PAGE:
LONDON (Reuters) - Standard Life SL.L has reached agreement to buy Aberdeen Asset Management ADN.L in an 11 billion-pound ($13.5 billion) merger that should save 200 million pounds a year in costs, pushing rivals to follow suit as fund managers’ margins sag.
The all-share deal, creating Britain’s biggest money manager and Europe’s second biggest with 660 billion pounds in assets, values Aberdeen at 286.5 pence a share, or around 3.8 billion pounds, just above its closing share price on Friday of 286.4 pence. Standard Life’s shares closed at 378.5 pence on Friday, valuing the company at 7.5 billion pounds.
The tie-up follows an industry shift towards rivals providing low-cost index-tracking products and away from so-called active investment management, which charges customers higher fees, and follows the $6 billion merger deal between Henderson Global Investors HGGH.L and Janus Capital JNS.N..
“We were both medium-sized asset managers ... we recognized mutual strengths, complementarity that will create an asset management powerhouse,” Standard Life Chief Executive Keith Skeoch told reporters on a news conference call.
Standard Life made an operating profit of 723 million pounds in 2016, while Aberdeen made a pre-tax profit of 353 million pounds.
The deal is expected to lead to some job cuts and is likely to face tough questions from politicians in Scotland where there is increasing pressure for a second independence referendum after Britain’s vote to leave the European Union.
Aberdeen’s chief executive, Martin Gilbert, told BBC radio the deal would lead to job losses where the two companies had an overlap, but he said it was too early to say how many would go.
Ben Cohen, analyst at Canaccord Genuity, said there was a strong industrial logic for the merger in terms of scale, capabilities and cost savings.
“There will be a political dimension to the creation of a Scottish national champion, not least because the bulk of any cost savings will come north of the border,” he said, reiterating a ‘buy’ recommendation on the stock.
By 1207 GMT (0707 EST) shares in Standard were up 5.6 percent at 400 pence, while Aberdeen was up nearly 5 percent at 300 pence. Shares in rivals Jupiter Fund Management (JUP.L) and Ashmore (ASHM.L) were also higher as the market anticipated further consolidation among small and mid-sized firms.
Standard Life, roughly twice the size of Aberdeen, made its name selling insurance and traces its roots back to the 19th century. Aberdeen is one of Europe’s largest listed fund groups.
The deal also follows increased pressure on fund management companies from Britain’s Financial Conduct Authority to provide better value for money for investors.
Analysts at RBC Europe said the deal was defensive and did not come without negatives for Standard Life shareholders, who were “overpaying” for Aberdeen, an emerging market specialist which has suffered hefty outflows as investor sentiment towards these regions has soured.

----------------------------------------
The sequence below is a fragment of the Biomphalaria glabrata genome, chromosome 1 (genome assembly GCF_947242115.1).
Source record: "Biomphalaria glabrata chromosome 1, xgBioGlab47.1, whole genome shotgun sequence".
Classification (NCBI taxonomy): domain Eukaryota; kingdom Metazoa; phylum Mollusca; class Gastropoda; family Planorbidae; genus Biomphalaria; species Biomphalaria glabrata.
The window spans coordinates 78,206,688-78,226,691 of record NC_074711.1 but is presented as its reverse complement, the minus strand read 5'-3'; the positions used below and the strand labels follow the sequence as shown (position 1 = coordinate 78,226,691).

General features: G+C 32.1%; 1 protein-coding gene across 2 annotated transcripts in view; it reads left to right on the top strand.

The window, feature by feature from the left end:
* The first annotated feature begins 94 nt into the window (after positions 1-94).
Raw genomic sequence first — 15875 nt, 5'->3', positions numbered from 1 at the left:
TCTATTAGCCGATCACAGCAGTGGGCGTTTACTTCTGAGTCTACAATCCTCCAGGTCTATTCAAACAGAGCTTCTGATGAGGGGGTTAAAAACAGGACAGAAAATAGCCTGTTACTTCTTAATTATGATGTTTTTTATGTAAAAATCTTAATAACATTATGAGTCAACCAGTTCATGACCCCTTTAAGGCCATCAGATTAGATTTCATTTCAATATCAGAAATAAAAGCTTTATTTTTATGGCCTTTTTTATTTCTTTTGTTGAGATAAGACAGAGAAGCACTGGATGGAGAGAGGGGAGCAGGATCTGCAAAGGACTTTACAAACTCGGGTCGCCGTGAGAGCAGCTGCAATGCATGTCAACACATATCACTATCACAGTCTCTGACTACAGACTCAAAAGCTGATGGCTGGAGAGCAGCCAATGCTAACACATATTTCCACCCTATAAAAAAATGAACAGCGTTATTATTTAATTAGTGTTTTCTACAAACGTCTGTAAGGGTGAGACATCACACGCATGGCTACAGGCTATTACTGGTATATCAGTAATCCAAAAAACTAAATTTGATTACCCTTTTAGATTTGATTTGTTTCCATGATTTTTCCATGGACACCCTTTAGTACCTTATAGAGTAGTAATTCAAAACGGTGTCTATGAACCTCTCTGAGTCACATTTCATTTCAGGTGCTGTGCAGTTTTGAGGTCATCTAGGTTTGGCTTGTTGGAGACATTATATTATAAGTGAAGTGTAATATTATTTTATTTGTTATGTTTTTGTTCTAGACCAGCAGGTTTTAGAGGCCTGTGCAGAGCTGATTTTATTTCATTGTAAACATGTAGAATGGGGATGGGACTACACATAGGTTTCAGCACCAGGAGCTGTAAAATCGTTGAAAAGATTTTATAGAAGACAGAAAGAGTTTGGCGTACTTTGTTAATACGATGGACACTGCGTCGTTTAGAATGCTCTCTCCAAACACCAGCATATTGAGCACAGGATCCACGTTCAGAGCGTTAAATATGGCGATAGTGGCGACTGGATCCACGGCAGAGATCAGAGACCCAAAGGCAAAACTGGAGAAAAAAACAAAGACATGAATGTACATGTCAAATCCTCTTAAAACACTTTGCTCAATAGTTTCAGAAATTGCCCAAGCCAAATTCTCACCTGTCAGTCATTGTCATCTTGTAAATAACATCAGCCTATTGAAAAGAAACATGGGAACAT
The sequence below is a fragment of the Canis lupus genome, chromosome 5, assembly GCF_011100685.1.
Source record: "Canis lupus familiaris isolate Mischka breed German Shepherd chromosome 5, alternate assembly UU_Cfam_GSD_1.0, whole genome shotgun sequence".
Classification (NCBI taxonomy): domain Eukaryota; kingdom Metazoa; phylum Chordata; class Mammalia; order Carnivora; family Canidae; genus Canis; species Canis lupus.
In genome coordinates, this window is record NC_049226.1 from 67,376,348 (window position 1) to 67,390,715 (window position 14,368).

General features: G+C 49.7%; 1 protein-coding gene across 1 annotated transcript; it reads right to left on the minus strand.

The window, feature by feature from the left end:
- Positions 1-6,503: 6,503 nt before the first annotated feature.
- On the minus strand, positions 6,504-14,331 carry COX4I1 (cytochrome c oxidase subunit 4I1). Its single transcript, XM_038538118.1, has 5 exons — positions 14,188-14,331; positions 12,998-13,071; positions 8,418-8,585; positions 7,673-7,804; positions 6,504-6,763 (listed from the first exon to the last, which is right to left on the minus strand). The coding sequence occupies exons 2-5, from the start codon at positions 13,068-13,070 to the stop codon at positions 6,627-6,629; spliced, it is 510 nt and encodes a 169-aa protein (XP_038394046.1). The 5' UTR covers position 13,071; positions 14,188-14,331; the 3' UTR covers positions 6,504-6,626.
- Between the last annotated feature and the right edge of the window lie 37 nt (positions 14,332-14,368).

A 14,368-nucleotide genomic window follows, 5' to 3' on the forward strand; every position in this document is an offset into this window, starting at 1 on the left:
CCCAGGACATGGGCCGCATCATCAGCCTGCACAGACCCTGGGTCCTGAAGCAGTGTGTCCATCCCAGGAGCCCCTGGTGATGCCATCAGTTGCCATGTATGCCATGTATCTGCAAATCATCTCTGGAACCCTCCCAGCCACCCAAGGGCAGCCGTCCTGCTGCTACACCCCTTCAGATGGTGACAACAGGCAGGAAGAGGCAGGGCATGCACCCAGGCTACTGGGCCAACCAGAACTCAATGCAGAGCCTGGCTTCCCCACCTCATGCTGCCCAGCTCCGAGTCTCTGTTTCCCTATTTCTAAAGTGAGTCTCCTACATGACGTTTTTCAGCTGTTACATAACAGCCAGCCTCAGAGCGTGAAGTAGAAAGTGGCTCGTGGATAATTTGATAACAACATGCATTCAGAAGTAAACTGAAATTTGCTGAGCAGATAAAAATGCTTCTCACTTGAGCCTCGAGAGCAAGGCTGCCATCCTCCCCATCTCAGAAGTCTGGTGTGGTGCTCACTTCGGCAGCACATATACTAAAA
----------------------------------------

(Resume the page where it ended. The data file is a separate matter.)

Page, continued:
“Aberdeen shares have performed strongly in recent weeks – as investors expect a takeover premium to be paid for the shares,” RBC analyst Gordon Aitken wrote in note to clients, flagging an ‘underperform’ rating on Standard Life.
“As there is no bid premium Standard Life shareholders are effectively paying for this takeover premium over and above the fundamental value of Aberdeen.”
The groups said the new company, to be headquartered in Scotland, would take a one-off 320 million pound charge to cover integration costs.
The companies said 31 percent of the merger benefits would come from simplifying and harmonizing their operational platforms, 16 percent from eliminating overlaps in distribution and 12 percent from “a rationalization of central functions.”
The rest would come from property, legal, consultancy and also investment management.
Hargreaves Lansdown analyst Laith Khalaf flagged “considerable” overlap in their multi-asset, fixed income and property strategies.
Aberdeen’s two-biggest investors, Mitsubishi UFJ Trust and Banking (8306.T) and Lloyds Banking Group (LLOY.L), have both given non-binding statements of support for the deal, which the companies expect to complete in the third quarter of 2017.
They had confirmed on Saturday that they were in talks over a deal in which Standard Life shareholders would own two-thirds of the combined group and where both sets of company directors would split power on the board.
“It reflects the direction of travel for Standard Life,” given the company’s move in recent years to build up its asset management arm and move away from insurance, said Liontrust fund manager Jamie Clark, which holds shares in the firm.
Skeoch, a fishing buddy of Gilbert‘s, who he has known for 30 years, said they first started having serious discussions about the deal in early January and had agreed to share the top job, a prospect that has worried some analysts.
“We have grave concerns over the structure of the board,” Shore Capital analyst Eamonn Flanagan said in a note to clients, in which he gave a ‘hold’ recommendation on Standard Life.
“To us, a single CEO calling the shots and retaining overall responsibility is critical in all such transactions ... we wait to see how the chemistry between Skeoch and Gilbert develops.”
($1 = 0.8141 pounds)
Editing by Jane Merriman, Greg Mahlich